This enormous footprint can keep one afloat in very deep fluffy snow, even with a heavy pack on. That’s what I wanted, for backwoods deep snow travel.

There’s far more to these S-line shoes than brute force floatation.

I need to practice my downhill braking skills. My skiing is a little rusty. — Paul Smith photo
I need to practice my downhill braking skills. My skiing is a little rusty. — Paul Smith photo

I’ll explain. The Ojibwa people lived primarily in open country where deep snows covered the land for much of the winter. Their style of snowshoe reflects the geography and climate of the land that sustained them. Their racquets were long, around five-ft and typically pointed on both ends. I’m still hoping to buy a traditional pair very soon. I want to walk to my cabin with them after a big storm. Anyway, Faber’s S-line shoe is the modern high-tech incarnation of the ancient Ojibwa snowshoe. I was intrigued.

It’s not just shoe geometry, profile, or materials. As a trekker moves from shorter to longer shoes, one’s optimum stride should also adjust.

Ojibwa snowshoes and their modern S-line counterparts are meant to be used most efficiently through a cross-country skiing sort of gait. The idea is to lift the toe and kick the shoe forward while dragging the tail of the shoe along the snow.

This stride is most energy efficient in deep snow. Using my S-line racquets I could even get a decent glide on the trail, like you would using the classic Nordic skiing style. Last Saturday morning I was logging under 20-minute miles in deep snow. That is fast for me.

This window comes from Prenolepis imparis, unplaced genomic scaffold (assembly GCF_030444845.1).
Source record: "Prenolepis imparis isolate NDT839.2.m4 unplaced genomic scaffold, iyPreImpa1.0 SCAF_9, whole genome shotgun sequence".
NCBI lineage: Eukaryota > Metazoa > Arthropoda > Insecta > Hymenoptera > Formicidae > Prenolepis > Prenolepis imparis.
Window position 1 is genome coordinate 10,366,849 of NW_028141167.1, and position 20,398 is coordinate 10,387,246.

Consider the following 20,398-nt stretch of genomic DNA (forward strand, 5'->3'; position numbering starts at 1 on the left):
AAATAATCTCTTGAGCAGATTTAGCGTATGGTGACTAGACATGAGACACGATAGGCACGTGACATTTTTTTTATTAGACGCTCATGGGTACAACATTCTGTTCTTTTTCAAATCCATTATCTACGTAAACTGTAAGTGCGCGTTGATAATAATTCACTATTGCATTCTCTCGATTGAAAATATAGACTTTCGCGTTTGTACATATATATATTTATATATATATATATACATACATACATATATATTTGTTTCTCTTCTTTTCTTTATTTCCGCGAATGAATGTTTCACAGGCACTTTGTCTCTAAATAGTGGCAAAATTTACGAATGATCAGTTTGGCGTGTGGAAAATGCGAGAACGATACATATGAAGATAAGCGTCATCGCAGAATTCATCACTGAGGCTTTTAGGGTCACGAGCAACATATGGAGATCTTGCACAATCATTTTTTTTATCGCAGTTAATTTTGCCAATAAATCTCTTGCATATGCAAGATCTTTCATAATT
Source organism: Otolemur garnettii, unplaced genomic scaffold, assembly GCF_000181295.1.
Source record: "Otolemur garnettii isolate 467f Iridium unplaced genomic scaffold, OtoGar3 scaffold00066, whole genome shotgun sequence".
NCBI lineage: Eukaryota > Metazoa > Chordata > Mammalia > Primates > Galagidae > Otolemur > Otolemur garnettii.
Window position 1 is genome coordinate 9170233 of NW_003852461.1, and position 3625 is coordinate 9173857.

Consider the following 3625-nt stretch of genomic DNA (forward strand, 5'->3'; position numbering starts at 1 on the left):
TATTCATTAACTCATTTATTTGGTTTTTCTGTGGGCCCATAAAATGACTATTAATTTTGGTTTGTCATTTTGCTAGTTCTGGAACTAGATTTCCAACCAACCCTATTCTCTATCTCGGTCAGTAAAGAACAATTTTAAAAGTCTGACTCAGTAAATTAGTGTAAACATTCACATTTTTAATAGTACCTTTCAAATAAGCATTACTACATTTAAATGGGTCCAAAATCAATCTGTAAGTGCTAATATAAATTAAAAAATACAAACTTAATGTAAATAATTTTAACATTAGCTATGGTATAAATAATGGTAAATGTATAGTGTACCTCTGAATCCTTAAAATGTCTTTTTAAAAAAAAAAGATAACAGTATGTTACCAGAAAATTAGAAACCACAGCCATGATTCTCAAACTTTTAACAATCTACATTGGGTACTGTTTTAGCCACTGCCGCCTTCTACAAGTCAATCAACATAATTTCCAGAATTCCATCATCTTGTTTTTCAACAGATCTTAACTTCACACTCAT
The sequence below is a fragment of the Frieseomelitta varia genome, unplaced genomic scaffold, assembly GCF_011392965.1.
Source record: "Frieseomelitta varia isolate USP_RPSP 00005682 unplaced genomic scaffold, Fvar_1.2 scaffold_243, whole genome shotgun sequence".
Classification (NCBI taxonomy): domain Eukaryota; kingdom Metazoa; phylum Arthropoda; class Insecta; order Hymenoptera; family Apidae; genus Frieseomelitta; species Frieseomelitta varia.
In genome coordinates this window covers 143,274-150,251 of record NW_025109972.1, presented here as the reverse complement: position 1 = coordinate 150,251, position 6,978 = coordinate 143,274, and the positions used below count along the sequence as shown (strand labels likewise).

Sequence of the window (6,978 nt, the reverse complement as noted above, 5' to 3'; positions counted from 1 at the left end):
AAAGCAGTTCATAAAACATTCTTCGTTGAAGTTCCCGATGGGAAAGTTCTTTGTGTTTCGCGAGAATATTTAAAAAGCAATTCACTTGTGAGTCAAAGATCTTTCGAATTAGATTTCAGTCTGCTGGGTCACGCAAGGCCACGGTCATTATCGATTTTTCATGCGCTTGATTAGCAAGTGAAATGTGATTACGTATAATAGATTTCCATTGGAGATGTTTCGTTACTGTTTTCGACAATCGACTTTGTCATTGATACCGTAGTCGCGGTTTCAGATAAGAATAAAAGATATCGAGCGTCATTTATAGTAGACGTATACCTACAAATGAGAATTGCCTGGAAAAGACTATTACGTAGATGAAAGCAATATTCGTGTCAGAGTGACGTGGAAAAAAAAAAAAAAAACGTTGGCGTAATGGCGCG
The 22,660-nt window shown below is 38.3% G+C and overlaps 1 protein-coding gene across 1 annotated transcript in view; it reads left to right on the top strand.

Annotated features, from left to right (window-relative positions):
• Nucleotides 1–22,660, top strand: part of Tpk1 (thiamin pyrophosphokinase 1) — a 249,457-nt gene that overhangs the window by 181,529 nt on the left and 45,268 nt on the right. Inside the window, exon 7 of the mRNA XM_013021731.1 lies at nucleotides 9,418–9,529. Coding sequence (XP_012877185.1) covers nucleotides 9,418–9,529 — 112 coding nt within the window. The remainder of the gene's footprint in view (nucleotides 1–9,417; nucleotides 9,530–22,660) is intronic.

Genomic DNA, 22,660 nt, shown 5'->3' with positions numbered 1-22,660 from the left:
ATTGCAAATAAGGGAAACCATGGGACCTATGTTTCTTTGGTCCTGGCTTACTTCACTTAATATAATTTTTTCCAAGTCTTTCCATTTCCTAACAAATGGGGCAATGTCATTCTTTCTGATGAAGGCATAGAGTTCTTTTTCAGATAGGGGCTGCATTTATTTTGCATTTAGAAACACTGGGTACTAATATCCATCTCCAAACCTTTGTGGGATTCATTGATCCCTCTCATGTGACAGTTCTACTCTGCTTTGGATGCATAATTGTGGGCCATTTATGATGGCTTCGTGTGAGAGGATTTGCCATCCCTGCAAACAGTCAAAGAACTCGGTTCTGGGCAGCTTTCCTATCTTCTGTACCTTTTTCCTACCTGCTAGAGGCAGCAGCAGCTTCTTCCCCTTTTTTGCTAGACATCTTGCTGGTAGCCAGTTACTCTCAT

Most of the modern snowshoes that we see in stores these days are designed primarily for hard packed trails and crusty conditions.

That’s not necessary a bad thing because we get a lot of that here on the Avalon Peninsula. And if you snowshoe in city parks and the like, the trails are sure to be pounded down soon after a snowfall.

These MSR Revo Ascent shoes are fantastic on very steep icy inclines. — Paul Smith photo
These MSR Revo Ascent shoes are fantastic on very steep icy inclines. — Paul Smith photo

I’m a big fan of MSR snowshoes, with their flat metal serrated traction edges, and aggressive underfoot crampons. And they tend to be no longer than 25-inches. MSR stands for Mountain Safety Research and alpine is the focus of their research and development.

Alpine snow is typically hard packed from winds and often crusty. These shoes are wicked on steep slopes.

I climbed Maul Tree Hill with my MSR 25-inch Revo Assent shoes last week. The slope was quite icy and the crampons really dug in.

There are no crampons or serrated edges on these Faber S-line shoes.

I would not try to climb a mountain with them, but boy oh boy are they ever fun and fast on rolling hilly terrain.

Traction can be adjusted using skins that come with the shoes. Essentially these are removable rough patches, one in the front and one behind. So you have four patches that can be flipped over to go from moderate to solid traction. You could have less traction on the front and more on the back, or vice versa, depending on preference and terrain. Or you can leave the skins off altogether for full-bore sport mode. Then you could fly down the hill like on skis. I haven’t tried that yet. These shoes I think could be classified as a crossover between skis and snowshoes.

I love them.

Stay tuned for more from the snowy woods. Winter is far from over.

Paul Smith, a native of Spaniard’s Bay, fishes and wanders the outdoors at every opportunity. He can be contacted at flyfishtherock@hotmail.com or follow him on twitter at @flyfishtherock.